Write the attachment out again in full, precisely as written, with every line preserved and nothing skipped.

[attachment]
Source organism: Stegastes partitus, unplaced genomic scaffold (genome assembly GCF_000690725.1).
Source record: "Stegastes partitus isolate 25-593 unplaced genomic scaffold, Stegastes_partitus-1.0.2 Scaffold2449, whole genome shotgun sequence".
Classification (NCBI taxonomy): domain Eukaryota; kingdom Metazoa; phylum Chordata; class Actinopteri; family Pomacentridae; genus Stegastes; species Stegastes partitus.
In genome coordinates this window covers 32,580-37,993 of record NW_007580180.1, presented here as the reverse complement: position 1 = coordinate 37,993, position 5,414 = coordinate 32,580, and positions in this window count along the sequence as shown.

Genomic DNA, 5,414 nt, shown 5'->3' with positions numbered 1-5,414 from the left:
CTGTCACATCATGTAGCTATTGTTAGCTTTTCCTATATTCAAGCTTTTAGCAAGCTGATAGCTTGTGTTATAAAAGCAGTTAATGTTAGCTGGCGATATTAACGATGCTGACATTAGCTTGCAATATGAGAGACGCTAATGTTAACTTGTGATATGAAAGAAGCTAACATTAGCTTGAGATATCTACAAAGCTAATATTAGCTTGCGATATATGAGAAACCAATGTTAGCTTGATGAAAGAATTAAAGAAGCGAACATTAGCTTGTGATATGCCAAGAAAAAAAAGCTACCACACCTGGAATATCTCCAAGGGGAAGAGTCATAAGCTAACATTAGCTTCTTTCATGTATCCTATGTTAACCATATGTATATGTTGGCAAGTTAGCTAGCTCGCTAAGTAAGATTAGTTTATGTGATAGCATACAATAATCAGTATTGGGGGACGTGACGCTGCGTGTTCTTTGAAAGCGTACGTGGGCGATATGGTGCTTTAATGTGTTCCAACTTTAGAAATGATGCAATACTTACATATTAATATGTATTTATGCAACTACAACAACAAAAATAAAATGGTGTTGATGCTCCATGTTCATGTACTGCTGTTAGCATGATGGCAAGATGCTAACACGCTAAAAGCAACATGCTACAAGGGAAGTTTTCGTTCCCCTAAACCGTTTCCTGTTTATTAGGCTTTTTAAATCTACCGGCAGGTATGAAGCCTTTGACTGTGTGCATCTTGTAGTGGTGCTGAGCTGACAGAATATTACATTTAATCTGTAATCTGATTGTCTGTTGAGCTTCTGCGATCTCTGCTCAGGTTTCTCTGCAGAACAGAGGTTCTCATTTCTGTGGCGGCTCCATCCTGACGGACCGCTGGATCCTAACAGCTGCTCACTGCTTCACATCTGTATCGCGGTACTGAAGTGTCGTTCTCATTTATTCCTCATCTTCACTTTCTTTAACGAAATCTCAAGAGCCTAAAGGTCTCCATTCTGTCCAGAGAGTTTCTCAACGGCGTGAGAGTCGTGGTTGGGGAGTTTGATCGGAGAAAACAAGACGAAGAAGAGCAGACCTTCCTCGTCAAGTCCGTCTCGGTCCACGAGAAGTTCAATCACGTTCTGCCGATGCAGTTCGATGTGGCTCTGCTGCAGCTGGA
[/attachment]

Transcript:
Source organism: Stegastes partitus, unplaced genomic scaffold (genome assembly GCF_000690725.1).
Source record: "Stegastes partitus isolate 25-593 unplaced genomic scaffold, Stegastes_partitus-1.0.2 Scaffold2449, whole genome shotgun sequence".
Classification (NCBI taxonomy): domain Eukaryota; kingdom Metazoa; phylum Chordata; class Actinopteri; family Pomacentridae; genus Stegastes; species Stegastes partitus.
In genome coordinates this window covers 32,580-37,993 of record NW_007580180.1, presented here as the reverse complement: position 1 = coordinate 37,993, position 5,414 = coordinate 32,580, and positions in this window count along the sequence as shown.

Genomic DNA, 5,414 nt, shown 5'->3' with positions numbered 1-5,414 from the left:
CTGTCACATCATGTAGCTATTGTTAGCTTTTCCTATATTCAAGCTTTTAGCAAGCTGATAGCTTGTGTTATAAAAGCAGTTAATGTTAGCTGGCGATATTAACGATGCTGACATTAGCTTGCAATATGAGAGACGCTAATGTTAACTTGTGATATGAAAGAAGCTAACATTAGCTTGAGATATCTACAAAGCTAATATTAGCTTGCGATATATGAGAAACCAATGTTAGCTTGATGAAAGAATTAAAGAAGCGAACATTAGCTTGTGATATGCCAAGAAAAAAAAGCTACCACACCTGGAATATCTCCAAGGGGAAGAGTCATAAGCTAACATTAGCTTCTTTCATGTATCCTATGTTAACCATATGTATATGTTGGCAAGTTAGCTAGCTCGCTAAGTAAGATTAGTTTATGTGATAGCATACAATAATCAGTATTGGGGGACGTGACGCTGCGTGTTCTTTGAAAGCGTACGTGGGCGATATGGTGCTTTAATGTGTTCCAACTTTAGAAATGATGCAATACTTACATATTAATATGTATTTATGCAACTACAACAACAAAAATAAAATGGTGTTGATGCTCCATGTTCATGTACTGCTGTTAGCATGATGGCAAGATGCTAACACGCTAAAAGCAACATGCTACAAGGGAAGTTTTCGTTCCCCTAAACCGTTTCCTGTTTATTAGGCTTTTTAAATCTACCGGCAGGTATGAAGCCTTTGACTGTGTGCATCTTGTAGTGGTGCTGAGCTGACAGAATATTACATTTAATCTGTAATCTGATTGTCTGTTGAGCTTCTGCGATCTCTGCTCAGGTTTCTCTGCAGAACAGAGGTTCTCATTTCTGTGGCGGCTCCATCCTGACGGACCGCTGGATCCTAACAGCTGCTCACTGCTTCACATCTGTATCGCGGTACTGAAGTGTCGTTCTCATTTATTCCTCATCTTCACTTTCTTTAACGAAATCTCAAGAGCCTAAAGGTCTCCATTCTGTCCAGAGAGTTTCTCAACGGCGTGAGAGTCGTGGTTGGGGAGTTTGATCGGAGAAAACAAGACGAAGAAGAGCAGACCTTCCTCGTCAAGTCCGTCTCGGTCCACGAGAAGTTCAATCACGTTCTGCCGATGCAGTTCGATGTGGCTCTGCTGCAGCTGGA